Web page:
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Drilling resumes on Dakota pipeline despite tribe’s legal challenge

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The company building an oil pipeline that has been subject to sustained public protests said on Thursday it has resumed drilling beneath a North Dakota lake despite a last-ditch legal challenge from a Native American tribe leading the opposition.

Energy Transfer Partners LP is building the $3.8 billion Dakota Access Pipeline (DAPL) to move crude from the Northern Plains to the Gulf of Mexico. The project was put on hold under the administration of former Democratic President Barack Obama, but new President Donald Trump, a Republican, helped put it back on track.

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The federal government this week cleared way for the project to resume, leading the Standing Rock Sioux Tribe to file a court challenge on Thursday seeking a temporary restraining order to stop the 1,170-mile (1,885-km) pipeline.

But Energy Transfer Partners said it has begun drilling under Lake Oahe, which is part of the Missouri River system. It expects the Dakota Access Pipeline to begin service in approximately 83 days, according to a company spokeswoman.

Drilling under Lake Oahe will be completed in 60 days, and the company will require another 23 days to fill the pipeline to Patoka, Illinois, the spokeswoman said.

Native American tribes and climate activists have vowed to fight the pipeline, fearing it will desecrate sacred sites and endanger a source of the country’s largest drinking water reservoir.

Public opposition has drawn thousands of people to the North Dakota plains, including high-profile political and celebrity supporters. Large protest camps popped up near the site, leading to several violent clashes and some 600 arrests.

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Supporters say the pipeline will be a safer mode of transportation for the oil than rail or trucks.

“This administration (Trump’s) has expressed utter and complete disregard for not only our treaty and water rights, but the environment as a whole,” the Standing Rock Sioux Tribe said Thursday in a statement on its website.

Legal experts have said the tribe faces long odds in convincing any court to halt work on the pipeline.

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To obtain the temporary retraining order, the tribe must convince the judge there will be immediate harm suffered and prove that it has a strong overall case should its suit to halt the project completely go o trial.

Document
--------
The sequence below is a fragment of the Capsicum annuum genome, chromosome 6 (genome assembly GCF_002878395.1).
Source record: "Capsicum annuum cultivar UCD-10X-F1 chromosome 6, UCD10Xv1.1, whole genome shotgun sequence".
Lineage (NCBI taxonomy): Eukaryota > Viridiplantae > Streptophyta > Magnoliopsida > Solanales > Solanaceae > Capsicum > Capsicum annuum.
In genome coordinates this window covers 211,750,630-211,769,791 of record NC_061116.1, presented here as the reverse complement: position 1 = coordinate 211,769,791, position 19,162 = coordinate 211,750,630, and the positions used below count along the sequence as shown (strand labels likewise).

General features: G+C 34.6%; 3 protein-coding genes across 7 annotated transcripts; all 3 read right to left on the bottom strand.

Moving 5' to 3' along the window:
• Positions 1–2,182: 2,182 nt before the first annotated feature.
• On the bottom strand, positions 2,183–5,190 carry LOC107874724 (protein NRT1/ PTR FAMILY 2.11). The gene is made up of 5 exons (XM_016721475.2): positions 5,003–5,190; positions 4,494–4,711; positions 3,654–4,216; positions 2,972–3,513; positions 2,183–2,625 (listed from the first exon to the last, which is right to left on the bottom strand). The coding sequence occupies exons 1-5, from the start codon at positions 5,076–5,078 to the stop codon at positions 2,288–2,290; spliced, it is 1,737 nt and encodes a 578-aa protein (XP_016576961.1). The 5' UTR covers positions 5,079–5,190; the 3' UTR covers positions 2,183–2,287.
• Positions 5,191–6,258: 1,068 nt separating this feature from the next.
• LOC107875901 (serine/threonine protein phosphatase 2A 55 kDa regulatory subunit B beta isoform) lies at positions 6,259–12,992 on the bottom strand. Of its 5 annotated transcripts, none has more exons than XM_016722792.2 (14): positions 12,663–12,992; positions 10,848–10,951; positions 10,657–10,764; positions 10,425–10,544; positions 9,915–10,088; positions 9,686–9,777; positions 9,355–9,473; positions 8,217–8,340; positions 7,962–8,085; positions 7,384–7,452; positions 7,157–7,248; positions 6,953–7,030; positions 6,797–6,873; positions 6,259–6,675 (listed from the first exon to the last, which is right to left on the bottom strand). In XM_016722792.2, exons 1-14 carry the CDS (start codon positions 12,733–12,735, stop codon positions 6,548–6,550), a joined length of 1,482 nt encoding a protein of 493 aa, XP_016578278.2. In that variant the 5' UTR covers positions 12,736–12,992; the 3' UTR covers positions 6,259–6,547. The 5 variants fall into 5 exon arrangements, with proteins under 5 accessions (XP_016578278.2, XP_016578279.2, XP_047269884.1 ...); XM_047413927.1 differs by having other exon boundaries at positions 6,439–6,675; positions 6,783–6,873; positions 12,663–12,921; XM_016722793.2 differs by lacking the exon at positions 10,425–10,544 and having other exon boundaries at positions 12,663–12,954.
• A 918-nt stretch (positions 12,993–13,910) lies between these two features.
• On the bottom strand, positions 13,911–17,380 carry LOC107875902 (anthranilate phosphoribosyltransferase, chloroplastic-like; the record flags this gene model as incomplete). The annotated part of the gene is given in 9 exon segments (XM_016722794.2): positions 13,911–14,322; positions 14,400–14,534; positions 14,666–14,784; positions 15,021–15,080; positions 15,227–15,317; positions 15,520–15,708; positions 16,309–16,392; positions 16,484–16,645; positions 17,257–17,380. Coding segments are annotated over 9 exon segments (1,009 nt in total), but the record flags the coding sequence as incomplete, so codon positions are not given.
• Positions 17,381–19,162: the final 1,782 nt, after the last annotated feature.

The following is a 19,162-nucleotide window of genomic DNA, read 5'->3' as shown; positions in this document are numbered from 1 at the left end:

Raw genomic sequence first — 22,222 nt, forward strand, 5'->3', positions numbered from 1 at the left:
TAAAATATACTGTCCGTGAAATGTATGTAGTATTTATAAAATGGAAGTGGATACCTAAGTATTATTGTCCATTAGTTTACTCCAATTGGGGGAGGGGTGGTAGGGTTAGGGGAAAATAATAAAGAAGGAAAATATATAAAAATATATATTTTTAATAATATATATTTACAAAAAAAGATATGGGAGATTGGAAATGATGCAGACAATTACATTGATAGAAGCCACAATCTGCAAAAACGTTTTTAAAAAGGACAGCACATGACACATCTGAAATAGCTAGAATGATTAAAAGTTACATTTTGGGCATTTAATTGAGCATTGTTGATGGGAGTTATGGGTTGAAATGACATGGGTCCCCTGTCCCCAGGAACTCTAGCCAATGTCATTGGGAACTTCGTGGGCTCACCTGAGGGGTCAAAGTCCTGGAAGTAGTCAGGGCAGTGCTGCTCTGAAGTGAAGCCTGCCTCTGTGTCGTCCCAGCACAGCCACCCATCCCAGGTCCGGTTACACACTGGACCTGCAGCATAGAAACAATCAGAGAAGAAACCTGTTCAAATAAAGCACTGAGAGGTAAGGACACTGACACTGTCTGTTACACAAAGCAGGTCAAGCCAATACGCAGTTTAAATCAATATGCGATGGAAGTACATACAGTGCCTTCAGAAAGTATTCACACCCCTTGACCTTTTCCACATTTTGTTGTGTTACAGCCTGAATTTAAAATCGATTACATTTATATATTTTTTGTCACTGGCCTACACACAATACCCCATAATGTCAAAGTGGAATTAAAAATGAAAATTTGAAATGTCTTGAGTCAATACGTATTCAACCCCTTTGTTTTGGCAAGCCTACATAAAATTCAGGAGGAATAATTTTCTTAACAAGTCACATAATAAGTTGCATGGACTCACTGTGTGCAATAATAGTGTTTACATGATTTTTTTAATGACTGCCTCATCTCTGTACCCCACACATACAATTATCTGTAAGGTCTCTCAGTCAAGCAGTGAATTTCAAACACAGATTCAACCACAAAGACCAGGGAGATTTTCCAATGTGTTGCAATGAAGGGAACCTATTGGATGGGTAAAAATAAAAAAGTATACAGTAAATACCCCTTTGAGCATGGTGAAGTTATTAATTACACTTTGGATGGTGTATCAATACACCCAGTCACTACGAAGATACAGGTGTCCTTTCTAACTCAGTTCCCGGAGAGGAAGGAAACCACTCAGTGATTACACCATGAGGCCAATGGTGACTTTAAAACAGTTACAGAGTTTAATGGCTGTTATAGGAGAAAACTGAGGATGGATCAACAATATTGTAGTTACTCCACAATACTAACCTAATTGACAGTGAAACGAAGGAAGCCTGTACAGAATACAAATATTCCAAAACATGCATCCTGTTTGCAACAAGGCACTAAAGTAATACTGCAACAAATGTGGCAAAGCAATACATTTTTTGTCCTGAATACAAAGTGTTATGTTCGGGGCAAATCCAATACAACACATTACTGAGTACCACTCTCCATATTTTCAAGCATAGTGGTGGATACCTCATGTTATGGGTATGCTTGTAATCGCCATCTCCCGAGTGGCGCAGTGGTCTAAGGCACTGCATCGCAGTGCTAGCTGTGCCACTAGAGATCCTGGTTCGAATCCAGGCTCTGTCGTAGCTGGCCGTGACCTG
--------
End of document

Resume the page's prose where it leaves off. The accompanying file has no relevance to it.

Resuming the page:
(Additional reporting by Daniel Wallis in New York; Writing by Daniel Trotta; Editing by Bernadette Baum and Matthew Lewis)

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Here’s why Republican impeachment theatrics — as buffoonish as they are — serve a purpose for the GOP

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Liberal and progressive pundits — and some Never Trump conservatives as well — have been highly critical of the silly, buffoonish theatrics that Rep. Jim Jordan of Ohio, Rep. Devin Nunes of California and other far-right House Republicans brought to the first public testimony in the impeachment inquiry against President Donald Trump. But then, Jordan and Nunes weren’t trying to win over liberals, progressives or anti-Trump conservatives on Wednesday, November 13, when they aggressively attacked the testimony of two diplomats: Ambassador William B. Taylor (top U.S. ambassador to Ukraine) and the U.S. State Department’s George P. Kent (deputy assistant secretary for European and Eurasian affairs). They were playing to Trump’s hardcore MAGA base, pushing emotional buttons rather than relying on substance.

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Trump Jr. whines after the New York Times exposes bulk-buying scheme for his ‘bestselling’ book

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Donald Trump Jr. on Friday complained to the hosts of "Fox & Friends" that the New York Times had placed a "deadly dagger" next to sales of his new book "Triggered" that indicates it was boosted by a significant bulk-buying campaign.

The New York Times says its policy is to make note of books that are helped by "institutional, special interest, group or bulk purchases" and it says that "such bulk purchases appear with a dagger (†)" on its bestseller list.

Appearing on Fox News, Trump Jr. whined that the paper does that "to a lot of conservative books" and suggested he was being unfairly targeted for his political beliefs.

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Fox News creates an alternative reality and portrays impeachment hearings as a Trump victory over hapless nerds

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There was a lot of talk on Thursday about the theater criticism of the impeachment hearings coming from some quarters of the mainstream media. Press Watch's Dan Froomkin wrote a must-read piece here at Salon taking them to task for trivializing the event and creating the impression among many people who didn't watch the live testimony that it was boring and worthless. This is another example of the media's insatiable need for drama, explaining once again how Donald Trump, a carnival sideshow act if ever there was one, wound up in the White House.

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